DPA contends that, because the retroactive aspect of the agreement was not disclosed to and approved by the Legislature, the arbitrator's award violates established public policy requiring full disclosure to the Legislature of all the terms of collective bargaining agreements reached under the Dills Act.
Under the Dill's Act, DPA is the Governor's representative for purposes of collective bargaining with representatives of recognized employee organizations concerning wages, hours, and other terms and conditions of employment. (§§ 3517, 19815.4, subd. (g).) Section 3517.5 states: "If agreement is reached between the Governor and the recognized employee organization, they shall jointly prepare a written memorandum of such understanding which shall be presented, when appropriate, to the Legislature for determination." Section 3517.6, subdivision (b) provides in part: "If any provision of the memorandum of understanding requires the expenditure of funds, those provisions of the memorandum of understanding may not become effective unless approved by the Legislature in the annual Budget Act. If any provision of the memorandum of understanding requires legislative action to permit its implementation by amendment of any section not cited above, those provisions of the memorandum of understanding may not become effective unless approved by the Legislature." Sections 19816.21 and 20405.1, concerning safety member retirement benefits, are not code sections "cited above" in section 3517.6.*fn5
DPA points out that the retroactive aspect of the DPA/CSLEA agreement--which was an addendum to the MOU--could not be implemented without legislative approval because it would require the significant expenditure of funds, and the conferral of safety member retirement benefits on Unit 7 employees required the enactment and/or amendment of statutes not "cited above" within the meaning of section 3517.6.
DPA asserts that SB 183 did not confer the requisite approval; it simply gave Unit 7 employees safety member retirement benefits effective July 1, 2004, and did not expressly or implicitly approve of DPA's and CSLEA's unwritten agreement to make the benefits retroactive. Thus, DPA argues, the arbitrator exceeded her powers because the arbitration award violates a statutory right or otherwise violates a well-defined public policy.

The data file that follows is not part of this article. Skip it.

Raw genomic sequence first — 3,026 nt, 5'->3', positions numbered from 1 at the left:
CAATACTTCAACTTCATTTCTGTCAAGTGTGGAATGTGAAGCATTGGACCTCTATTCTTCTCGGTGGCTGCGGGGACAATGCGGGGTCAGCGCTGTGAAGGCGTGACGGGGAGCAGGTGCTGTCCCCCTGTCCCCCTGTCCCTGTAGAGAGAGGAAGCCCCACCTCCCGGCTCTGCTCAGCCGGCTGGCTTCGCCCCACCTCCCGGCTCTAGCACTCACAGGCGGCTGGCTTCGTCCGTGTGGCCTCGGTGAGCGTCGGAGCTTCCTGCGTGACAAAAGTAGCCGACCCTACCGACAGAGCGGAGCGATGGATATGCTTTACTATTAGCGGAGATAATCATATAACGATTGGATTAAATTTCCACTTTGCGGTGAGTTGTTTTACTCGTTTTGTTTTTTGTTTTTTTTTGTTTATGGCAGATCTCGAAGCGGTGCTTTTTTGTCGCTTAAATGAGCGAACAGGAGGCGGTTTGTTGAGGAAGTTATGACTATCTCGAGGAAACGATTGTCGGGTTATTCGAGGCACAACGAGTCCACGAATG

DPA premises its argument in part on this court's decision in Department of Personnel Admin. v. California Correctional Peace Officers Assn., supra, 152 Cal.App.4th 1193 (hereafter DPA v. CCPOA).
In DPA v. CCPOA, an arbitrator found the parties had agreed to eliminate an hourly cap on a particular type of leave. However, the parties had eliminated the cap in only one portion of their MOU, neglecting to eliminate it in another portion. CCPOA alleged that the failure to eliminate the provision from both parts of the MOU was a scrivener's error. The arbitrator agreed and, even though the MOU had been ratified by the Legislature, the arbitrator reformed the written MOU to comport with the agreement reached during the parties' negotiations. Thus, the arbitrator altered the MOU provisions that had been approved by the Legislature. (DPA v. CCPOA, supra, 152 Cal.App.4th at pp. 1196-1199.)
This court held the arbitrator exceeded her powers by reforming the terms of the MOU in a manner that explicitly altered provisions ratified and approved by the Legislature, which violated the well-defined policy set forth in the Dills Act. (DPA v. CCPOA, supra, 152 Cal.App.4th at pp. 1195, 1200-1203.) A provision in the MOU that prevented alteration of the agreement by the arbitrator did not solely protect the rights of the parties to the MOU; "it also assure[d] the Legislature that the MOU it approve[d] [was] the parties' actual contract, that there [were] no off-the-record agreements to which it [was] not privy, and that the MOU [would] not be altered subsequently." (Id. at p. 1202; see also Hess v. Ford Motor Co. (2002) 27 Cal.4th 516, 524 [a written contract may not be reformed based on mutual mistake if doing so prejudices the rights of a third party to the contract].)